Proposition 13 was good for me and others who were lucky to have bought homes in California before 1978. Our property taxes have remained so low that even as our children have grown up and moved away it doesn’t make financial sense to move and find smaller but more expensive quarters.
But Proposition 13 also had some negative impacts. It meant less money for our schools and our cities. California public schools were once the envy of the nation. Since Proposition 13 they have fallen to 41st place in per student spending. When my youngest child was in high school, she was using the same science book that my eldest child used 10 years earlier. Classes became large and most of the excellent math and science teachers left for jobs in the more lucrative private sector.
During my first term on the elementary school board we were able to set the tax rate. We were very careful to set it low and there were no complaints from the community. Then came Proposition 13 and local public schools lost control of their funding and much more to Sacramento. School finance became very complex. It still is. Based on ever-changing formulas. California schools have remained drastically underfunded since the passage of Proposition 13.
Cities also had to increase fees as they saw a major source of revenue decline. That meant a course in the city’s recreation department which used to be free or entailed just a modest fee now was costly. Libraries closed on weekends until private funds were raised to keep them open. And the list goes on.
Californians have gotten used to Proposition 13 and any attempt to change it has met with fierce opposition. When Proposition 13 was on the ballot, it was sold as a way to allow the elderly to stay in their homes and not be priced out because of high property taxes. In truth, the biggest beneficiaries of Proposition 13 were owners of commercial property.
Now the League of Women Voters, the State PTA and a growing list of other organizations and officials are in the process of collecting signatures to put “California Schools and Local Communities Funding Act” on the ballot. Tax rates would remain uniform, but commercial and industrial properties would be reassessed every three years at market value, while residential properties would continue to be reassessed only when they sold. There would be exemptions for small business owners.
Proponents of the California Schools and Local Communities Funding Act of 2018, say the change initially would generate $11.4 billion, of which about $4.5 billion would go to K-12 schools and community colleges. That would increase state education funding by about 6 percent. A major portion would go to cities and counties. Since 1978, tax revenue per capita for cities and counties have fallen from $790 per person to $640, according to the Legislative Analyst’s Office. Property tax has shifted away from commercial/industrial to residential.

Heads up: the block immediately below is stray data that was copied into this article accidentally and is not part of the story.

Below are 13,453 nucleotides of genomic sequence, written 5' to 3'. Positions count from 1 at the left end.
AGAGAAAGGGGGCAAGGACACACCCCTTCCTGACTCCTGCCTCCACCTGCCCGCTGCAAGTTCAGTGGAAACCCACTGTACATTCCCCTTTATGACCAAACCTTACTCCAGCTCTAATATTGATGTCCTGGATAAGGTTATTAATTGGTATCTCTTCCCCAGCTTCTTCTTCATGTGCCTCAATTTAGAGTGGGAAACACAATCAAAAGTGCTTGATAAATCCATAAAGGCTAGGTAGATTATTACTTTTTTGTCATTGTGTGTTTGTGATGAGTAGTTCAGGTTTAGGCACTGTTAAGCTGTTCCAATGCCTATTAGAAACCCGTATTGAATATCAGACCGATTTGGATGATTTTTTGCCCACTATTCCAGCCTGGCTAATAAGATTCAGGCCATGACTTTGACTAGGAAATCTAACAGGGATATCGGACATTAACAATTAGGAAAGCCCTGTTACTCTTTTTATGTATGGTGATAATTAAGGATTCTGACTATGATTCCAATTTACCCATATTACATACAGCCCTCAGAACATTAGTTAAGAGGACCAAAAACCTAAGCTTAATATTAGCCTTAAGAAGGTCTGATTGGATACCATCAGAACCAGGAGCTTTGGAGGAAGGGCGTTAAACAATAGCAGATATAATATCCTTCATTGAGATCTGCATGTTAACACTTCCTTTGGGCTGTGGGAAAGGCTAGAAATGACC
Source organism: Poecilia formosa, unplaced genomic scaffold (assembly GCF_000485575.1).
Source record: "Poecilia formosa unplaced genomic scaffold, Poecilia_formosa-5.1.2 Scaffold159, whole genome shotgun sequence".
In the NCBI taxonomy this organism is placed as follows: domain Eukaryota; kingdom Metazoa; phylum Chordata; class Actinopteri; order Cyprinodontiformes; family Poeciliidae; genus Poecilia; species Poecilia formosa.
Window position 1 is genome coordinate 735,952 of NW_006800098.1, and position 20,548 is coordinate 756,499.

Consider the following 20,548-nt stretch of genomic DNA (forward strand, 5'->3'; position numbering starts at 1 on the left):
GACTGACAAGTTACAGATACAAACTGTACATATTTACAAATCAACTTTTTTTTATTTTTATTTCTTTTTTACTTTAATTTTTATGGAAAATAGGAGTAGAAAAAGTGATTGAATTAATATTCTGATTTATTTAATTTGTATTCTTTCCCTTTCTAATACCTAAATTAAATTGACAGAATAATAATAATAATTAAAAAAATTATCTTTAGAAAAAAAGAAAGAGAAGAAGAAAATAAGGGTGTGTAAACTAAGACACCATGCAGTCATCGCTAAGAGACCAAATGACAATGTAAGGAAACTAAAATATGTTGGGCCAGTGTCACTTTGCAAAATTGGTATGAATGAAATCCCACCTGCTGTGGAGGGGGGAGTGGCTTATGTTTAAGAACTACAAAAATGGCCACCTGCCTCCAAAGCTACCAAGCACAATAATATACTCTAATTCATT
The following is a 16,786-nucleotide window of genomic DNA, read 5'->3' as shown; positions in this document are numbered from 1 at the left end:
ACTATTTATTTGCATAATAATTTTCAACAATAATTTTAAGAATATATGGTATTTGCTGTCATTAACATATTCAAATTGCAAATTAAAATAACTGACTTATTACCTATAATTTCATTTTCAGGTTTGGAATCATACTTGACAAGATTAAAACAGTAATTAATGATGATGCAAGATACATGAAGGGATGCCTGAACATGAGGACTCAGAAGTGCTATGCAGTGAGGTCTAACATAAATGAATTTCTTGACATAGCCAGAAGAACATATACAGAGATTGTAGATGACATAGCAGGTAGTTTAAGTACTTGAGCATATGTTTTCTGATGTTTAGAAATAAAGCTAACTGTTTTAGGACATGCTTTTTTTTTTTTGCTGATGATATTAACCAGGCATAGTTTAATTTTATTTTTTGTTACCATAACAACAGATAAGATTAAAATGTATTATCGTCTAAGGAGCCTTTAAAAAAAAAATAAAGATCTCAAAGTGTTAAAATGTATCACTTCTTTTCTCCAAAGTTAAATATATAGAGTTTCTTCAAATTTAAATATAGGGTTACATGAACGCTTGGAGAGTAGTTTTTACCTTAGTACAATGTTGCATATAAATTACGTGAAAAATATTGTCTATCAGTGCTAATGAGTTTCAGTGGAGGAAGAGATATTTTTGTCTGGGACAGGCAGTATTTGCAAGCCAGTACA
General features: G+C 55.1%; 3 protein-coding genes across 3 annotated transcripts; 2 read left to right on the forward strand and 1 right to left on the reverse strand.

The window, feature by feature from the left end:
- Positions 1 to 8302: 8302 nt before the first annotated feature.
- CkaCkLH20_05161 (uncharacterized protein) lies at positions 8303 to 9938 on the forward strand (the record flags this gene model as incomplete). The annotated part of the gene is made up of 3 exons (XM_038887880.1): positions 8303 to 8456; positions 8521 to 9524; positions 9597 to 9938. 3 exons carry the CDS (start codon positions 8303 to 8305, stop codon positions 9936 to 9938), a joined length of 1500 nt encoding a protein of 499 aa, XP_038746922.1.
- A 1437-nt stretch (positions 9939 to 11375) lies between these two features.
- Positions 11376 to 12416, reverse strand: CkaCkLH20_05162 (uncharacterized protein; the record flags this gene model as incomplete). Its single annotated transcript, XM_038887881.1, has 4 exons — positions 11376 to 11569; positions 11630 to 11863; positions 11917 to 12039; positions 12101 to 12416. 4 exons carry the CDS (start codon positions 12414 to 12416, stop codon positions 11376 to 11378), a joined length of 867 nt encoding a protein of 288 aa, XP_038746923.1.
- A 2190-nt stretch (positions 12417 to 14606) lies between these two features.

It’s tough to get something on the ballot unless you have deep deep pockets and it takes even more money to get a proposition passed. So far the efforts on behalf of this ballot proposition seem very grass roots. Major hitters like the California Teachers Association and the League of California Cities have yet to endorse. Other big names and rich donors have yet to pitch in. Still the group gathering signatures seems very optimistic. They have until June to gather 900,000 signatures. But they are out there every day (haven’t seen much action in San Mateo County but a lot going on in Santa Clara County, according to former Palo Alto mayor Nancy Shepherd, who is one of the major players in the state wide campaign). Supporters believe putting this before the voters inn 2020 when there is a presidential election will be perfect timing. Since the measure does not change the tax rate, it just needs a majority vote.
Proposition 13 was passed in June 1978, during Gov. Jerry Brown’s first term in office. It rolled back property assessments by 57 percent, limited tax rates to 1 percent of assessed value and limited annual property tax increases to 2 percent. It has caused inequities among new and older homeowners and among companies who continue to pay low taxes on buildings they’ve owned for decades while competitors with newer properties pay much more. It has created loopholes for corporations not available to the average homeowner. Despite these inequities, the law has wide support and has been difficult to modify. The question is whether this time voters will be willing to make a change.
Sue Lempert is the former mayor of San Mateo. Her column runs every Monday. She can be reached at email@example.com.